Telenovelas are the New Baywatch

In the LA Times this morning, there is an article in the business section about Intel‘s new Viiv multimedia technology. The gist of the article is that Intel wants to sell more PC’s built around its Viiv home entertainment technology, but, in order to do so, Intel is working with studios, networks, and internet portals to use the Intel technology to deliver programming through computers around the world.

That’s not what interested me, though. Rather, near the end of the article, the author discusses some of the specific examples of connections between content providers and content watchers that Intel thinks they might be able to enable. According to the article, there’s “an enormous appetite worldwide for dramas via broadband connections” and “Mexican soap operas seem to address the demand for content quite nicely.” The article continues by saying that “Asian TV viewers eat up the melodramas, which are full of the visceral passion and tragedy that characterizes home grown shows.”


The “Carrusel” cast members love their Korean fans!

A 23-year old South Korean who is interviewed for the article says that she still remembers how much she loved “Carrusel” a Mexican novela that was dubbed into Korean that she watched when she was in elementary school. “The characters were all foreign so it was new to Korean children, and that made it interesting. But we didn’t know it was a Mexican TV show. We just knew it was a foreign program,” she says. And now, a remake of “Carrusel”, renamed “Vivian los Niños” has captivated a new generation of Koreans.

Apparently the Mexican media companies are well-aware of the appeal of their products, because Televisa, the largest Mexican media company (and also the company that made “Carrusel” and “Vivian los Niños”) produces more shows than it can broadcast domestically. The LA times article claims that Televisa “puts out 50,000 hours of programming a year, much more than American networks” and that the “shows are translated into 15 languages with dubbing or subtitles and broadcast in 70 countries.”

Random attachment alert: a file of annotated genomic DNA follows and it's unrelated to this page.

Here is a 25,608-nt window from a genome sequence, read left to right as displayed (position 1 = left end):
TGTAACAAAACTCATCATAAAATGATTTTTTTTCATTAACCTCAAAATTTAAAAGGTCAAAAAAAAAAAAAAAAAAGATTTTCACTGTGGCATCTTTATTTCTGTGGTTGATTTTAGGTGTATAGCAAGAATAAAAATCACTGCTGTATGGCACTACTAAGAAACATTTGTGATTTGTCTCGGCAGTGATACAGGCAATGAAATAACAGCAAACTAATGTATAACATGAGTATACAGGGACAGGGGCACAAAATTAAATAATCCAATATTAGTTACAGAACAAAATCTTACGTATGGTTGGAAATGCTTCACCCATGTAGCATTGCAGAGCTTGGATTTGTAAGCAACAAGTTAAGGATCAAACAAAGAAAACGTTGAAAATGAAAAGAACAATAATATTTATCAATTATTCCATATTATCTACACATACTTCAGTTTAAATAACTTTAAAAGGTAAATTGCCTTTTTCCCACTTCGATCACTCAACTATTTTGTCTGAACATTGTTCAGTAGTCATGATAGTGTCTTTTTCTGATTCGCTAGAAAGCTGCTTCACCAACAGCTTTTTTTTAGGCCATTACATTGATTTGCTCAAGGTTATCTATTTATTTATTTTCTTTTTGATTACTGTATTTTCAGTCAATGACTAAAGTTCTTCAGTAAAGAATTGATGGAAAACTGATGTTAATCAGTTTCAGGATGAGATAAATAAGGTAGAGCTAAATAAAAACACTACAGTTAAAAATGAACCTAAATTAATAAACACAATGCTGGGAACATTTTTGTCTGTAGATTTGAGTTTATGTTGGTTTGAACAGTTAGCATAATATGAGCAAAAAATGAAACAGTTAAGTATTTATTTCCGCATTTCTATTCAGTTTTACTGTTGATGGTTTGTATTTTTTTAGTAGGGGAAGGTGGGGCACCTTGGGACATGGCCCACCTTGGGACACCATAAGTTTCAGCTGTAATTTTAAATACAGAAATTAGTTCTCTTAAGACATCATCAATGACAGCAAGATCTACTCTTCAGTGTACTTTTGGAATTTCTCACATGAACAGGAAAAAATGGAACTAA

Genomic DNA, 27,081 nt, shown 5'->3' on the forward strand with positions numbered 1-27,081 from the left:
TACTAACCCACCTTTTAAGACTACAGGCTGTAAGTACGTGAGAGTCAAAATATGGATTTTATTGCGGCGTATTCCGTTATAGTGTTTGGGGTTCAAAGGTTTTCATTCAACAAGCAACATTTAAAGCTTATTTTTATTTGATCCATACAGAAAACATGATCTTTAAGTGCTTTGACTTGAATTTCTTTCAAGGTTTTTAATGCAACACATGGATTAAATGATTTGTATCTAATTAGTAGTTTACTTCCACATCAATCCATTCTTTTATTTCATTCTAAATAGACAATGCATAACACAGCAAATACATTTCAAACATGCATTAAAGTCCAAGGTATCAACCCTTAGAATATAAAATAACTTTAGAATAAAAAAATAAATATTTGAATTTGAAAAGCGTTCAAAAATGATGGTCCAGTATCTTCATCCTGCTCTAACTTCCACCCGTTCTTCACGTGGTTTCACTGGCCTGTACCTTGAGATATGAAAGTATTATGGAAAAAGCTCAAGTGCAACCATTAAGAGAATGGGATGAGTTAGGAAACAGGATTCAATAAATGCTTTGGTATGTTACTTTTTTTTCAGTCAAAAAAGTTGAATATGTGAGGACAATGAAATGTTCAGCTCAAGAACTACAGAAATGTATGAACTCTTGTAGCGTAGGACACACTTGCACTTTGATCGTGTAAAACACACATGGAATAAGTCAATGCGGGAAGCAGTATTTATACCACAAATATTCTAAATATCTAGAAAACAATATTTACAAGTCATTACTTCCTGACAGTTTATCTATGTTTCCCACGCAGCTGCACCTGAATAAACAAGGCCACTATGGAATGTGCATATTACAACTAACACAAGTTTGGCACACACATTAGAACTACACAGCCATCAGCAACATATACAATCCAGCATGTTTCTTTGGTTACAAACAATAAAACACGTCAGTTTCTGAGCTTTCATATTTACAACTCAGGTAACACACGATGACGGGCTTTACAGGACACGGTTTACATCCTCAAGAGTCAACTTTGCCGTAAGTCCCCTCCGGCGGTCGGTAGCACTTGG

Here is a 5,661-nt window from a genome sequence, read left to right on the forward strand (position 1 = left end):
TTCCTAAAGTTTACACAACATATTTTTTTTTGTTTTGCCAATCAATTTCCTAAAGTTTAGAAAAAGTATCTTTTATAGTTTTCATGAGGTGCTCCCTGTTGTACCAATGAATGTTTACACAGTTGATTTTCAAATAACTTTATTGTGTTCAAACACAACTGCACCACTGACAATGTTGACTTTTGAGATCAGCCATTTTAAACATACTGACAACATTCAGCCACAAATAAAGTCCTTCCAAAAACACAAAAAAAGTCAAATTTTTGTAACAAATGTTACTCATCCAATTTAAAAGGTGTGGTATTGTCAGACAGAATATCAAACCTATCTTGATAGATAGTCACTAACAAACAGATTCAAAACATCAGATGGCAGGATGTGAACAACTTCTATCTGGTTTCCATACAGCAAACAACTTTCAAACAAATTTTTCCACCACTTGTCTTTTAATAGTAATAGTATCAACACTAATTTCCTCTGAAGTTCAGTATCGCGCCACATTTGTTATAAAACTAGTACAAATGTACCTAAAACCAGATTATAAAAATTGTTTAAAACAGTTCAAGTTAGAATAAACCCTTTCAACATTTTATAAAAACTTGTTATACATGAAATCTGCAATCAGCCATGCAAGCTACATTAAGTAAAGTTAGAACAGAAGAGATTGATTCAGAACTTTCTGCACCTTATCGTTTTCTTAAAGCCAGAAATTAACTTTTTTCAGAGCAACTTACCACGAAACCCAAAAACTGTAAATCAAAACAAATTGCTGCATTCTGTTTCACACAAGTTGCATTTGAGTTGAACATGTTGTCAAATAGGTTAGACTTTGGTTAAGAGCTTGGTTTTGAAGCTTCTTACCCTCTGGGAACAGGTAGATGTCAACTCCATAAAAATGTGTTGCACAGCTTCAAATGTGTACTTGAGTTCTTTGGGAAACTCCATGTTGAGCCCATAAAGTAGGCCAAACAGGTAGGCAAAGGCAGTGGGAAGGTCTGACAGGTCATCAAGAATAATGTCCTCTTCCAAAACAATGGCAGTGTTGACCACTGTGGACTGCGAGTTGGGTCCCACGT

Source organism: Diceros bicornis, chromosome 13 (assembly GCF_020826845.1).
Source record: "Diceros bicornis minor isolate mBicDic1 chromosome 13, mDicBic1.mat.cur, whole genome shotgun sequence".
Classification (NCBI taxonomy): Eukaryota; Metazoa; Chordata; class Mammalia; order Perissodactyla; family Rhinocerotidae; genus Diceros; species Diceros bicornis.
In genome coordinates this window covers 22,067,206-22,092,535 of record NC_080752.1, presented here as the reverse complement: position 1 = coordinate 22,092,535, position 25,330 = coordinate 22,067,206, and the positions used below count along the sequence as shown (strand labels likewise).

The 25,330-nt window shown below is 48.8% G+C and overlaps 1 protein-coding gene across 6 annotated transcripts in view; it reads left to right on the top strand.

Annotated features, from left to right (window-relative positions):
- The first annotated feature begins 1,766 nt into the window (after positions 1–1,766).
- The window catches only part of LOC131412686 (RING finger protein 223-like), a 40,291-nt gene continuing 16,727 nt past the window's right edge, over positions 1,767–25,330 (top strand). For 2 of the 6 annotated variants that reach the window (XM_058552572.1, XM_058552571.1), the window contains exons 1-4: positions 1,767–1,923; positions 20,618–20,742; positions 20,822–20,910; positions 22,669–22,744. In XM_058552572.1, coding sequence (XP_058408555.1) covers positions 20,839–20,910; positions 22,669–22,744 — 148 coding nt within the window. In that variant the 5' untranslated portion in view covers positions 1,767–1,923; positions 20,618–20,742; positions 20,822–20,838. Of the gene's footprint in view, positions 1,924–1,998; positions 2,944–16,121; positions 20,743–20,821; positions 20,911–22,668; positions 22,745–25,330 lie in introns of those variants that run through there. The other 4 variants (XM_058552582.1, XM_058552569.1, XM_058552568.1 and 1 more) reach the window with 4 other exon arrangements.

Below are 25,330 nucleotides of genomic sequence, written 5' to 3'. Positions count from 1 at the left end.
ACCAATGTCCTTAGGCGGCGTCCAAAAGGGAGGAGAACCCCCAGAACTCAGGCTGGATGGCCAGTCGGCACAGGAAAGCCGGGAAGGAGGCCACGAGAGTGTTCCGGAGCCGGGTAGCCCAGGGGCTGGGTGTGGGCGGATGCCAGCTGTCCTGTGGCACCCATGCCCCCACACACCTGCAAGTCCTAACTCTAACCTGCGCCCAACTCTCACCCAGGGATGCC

I’ve always been kind of interested in the Mexican soap operas that seem to be constantly running on the Spanish-language channels on my TV, but I never realized how popular they are around the world. I don’t know if any single telenovela will ever reach the same level of popularity as a show like Baywatch, which was syndicated in 148 countries, but it’s obvious that Televisa has found a formula that works for them. If the future of the home media progresses as many people think that it will (i.e. toward one portal/computer that delivers all of our radio, internet, television, and movie content), then the business model of generating a lot of content and letting the consumer decide which trashy novela to watch will continue to be successful, and Intel is smart to try to be in the middle of it all.

Explore posts in the same categories: entertainment, Technology

2 Comments on “Telenovelas are the New Baywatch”

  1. Juan Says:

    Funny. I used to think over 30 was old!

  2. lisa Says:

    Ι used to watch it during the 90s when i was a kid.
    It did make a good impression in Greece at that time everybody was watching it. 😛

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